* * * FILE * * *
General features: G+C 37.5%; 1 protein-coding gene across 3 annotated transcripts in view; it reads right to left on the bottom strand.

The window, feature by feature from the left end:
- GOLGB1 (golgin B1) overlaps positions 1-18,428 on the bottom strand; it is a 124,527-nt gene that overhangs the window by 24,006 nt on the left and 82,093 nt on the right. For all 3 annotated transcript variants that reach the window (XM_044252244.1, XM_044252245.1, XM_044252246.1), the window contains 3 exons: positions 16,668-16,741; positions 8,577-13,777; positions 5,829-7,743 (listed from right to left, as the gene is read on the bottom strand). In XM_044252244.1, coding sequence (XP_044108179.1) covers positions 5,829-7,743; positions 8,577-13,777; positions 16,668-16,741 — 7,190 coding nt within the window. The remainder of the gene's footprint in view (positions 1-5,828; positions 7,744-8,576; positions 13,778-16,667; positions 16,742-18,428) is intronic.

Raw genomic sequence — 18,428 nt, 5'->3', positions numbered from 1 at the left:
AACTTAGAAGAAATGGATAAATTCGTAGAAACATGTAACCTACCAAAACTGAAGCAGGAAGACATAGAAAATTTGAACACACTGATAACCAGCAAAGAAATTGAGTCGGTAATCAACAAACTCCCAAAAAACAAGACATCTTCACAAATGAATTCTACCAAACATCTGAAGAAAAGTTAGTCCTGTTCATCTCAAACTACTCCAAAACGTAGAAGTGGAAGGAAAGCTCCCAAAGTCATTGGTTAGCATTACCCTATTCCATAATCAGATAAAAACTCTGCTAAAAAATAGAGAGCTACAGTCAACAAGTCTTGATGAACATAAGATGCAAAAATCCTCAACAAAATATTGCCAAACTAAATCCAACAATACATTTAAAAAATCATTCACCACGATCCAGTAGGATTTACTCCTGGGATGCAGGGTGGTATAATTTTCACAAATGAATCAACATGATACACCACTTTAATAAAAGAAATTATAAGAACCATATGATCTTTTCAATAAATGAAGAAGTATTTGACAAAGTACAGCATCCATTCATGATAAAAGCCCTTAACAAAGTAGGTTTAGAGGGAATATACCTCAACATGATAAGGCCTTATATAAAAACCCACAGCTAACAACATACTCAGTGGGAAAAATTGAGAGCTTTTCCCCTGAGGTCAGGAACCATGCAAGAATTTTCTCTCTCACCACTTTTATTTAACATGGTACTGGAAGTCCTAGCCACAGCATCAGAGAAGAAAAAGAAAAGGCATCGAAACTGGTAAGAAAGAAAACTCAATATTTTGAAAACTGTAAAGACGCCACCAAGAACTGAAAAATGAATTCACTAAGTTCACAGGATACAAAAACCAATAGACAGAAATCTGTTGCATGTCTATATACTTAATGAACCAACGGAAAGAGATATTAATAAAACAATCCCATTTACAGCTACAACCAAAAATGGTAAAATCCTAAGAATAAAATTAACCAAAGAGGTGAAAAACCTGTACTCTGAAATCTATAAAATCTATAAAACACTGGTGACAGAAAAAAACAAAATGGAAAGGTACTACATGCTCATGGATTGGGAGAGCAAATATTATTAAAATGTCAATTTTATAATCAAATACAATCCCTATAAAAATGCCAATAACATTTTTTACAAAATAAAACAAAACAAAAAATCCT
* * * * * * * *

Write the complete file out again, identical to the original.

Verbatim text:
General features: G+C 37.5%; 1 protein-coding gene across 3 annotated transcripts in view; it reads right to left on the bottom strand.

The window, feature by feature from the left end:
- GOLGB1 (golgin B1) overlaps positions 1-18,428 on the bottom strand; it is a 124,527-nt gene that overhangs the window by 24,006 nt on the left and 82,093 nt on the right. For all 3 annotated transcript variants that reach the window (XM_044252244.1, XM_044252245.1, XM_044252246.1), the window contains 3 exons: positions 16,668-16,741; positions 8,577-13,777; positions 5,829-7,743 (listed from right to left, as the gene is read on the bottom strand). In XM_044252244.1, coding sequence (XP_044108179.1) covers positions 5,829-7,743; positions 8,577-13,777; positions 16,668-16,741 — 7,190 coding nt within the window. The remainder of the gene's footprint in view (positions 1-5,828; positions 7,744-8,576; positions 13,778-16,667; positions 16,742-18,428) is intronic.

Raw genomic sequence — 18,428 nt, 5'->3', positions numbered from 1 at the left:
AACTTAGAAGAAATGGATAAATTCGTAGAAACATGTAACCTACCAAAACTGAAGCAGGAAGACATAGAAAATTTGAACACACTGATAACCAGCAAAGAAATTGAGTCGGTAATCAACAAACTCCCAAAAAACAAGACATCTTCACAAATGAATTCTACCAAACATCTGAAGAAAAGTTAGTCCTGTTCATCTCAAACTACTCCAAAACGTAGAAGTGGAAGGAAAGCTCCCAAAGTCATTGGTTAGCATTACCCTATTCCATAATCAGATAAAAACTCTGCTAAAAAATAGAGAGCTACAGTCAACAAGTCTTGATGAACATAAGATGCAAAAATCCTCAACAAAATATTGCCAAACTAAATCCAACAATACATTTAAAAAATCATTCACCACGATCCAGTAGGATTTACTCCTGGGATGCAGGGTGGTATAATTTTCACAAATGAATCAACATGATACACCACTTTAATAAAAGAAATTATAAGAACCATATGATCTTTTCAATAAATGAAGAAGTATTTGACAAAGTACAGCATCCATTCATGATAAAAGCCCTTAACAAAGTAGGTTTAGAGGGAATATACCTCAACATGATAAGGCCTTATATAAAAACCCACAGCTAACAACATACTCAGTGGGAAAAATTGAGAGCTTTTCCCCTGAGGTCAGGAACCATGCAAGAATTTTCTCTCTCACCACTTTTATTTAACATGGTACTGGAAGTCCTAGCCACAGCATCAGAGAAGAAAAAGAAAAGGCATCGAAACTGGTAAGAAAGAAAACTCAATATTTTGAAAACTGTAAAGACGCCACCAAGAACTGAAAAATGAATTCACTAAGTTCACAGGATACAAAAACCAATAGACAGAAATCTGTTGCATGTCTATATACTTAATGAACCAACGGAAAGAGATATTAATAAAACAATCCCATTTACAGCTACAACCAAAAATGGTAAAATCCTAAGAATAAAATTAACCAAAGAGGTGAAAAACCTGTACTCTGAAATCTATAAAATCTATAAAACACTGGTGACAGAAAAAAACAAAATGGAAAGGTACTACATGCTCATGGATTGGGAGAGCAAATATTATTAAAATGTCAATTTTATAATCAAATACAATCCCTATAAAAATGCCAATAACATTTTTTACAAAATAAAACAAAACAAAAAATCCT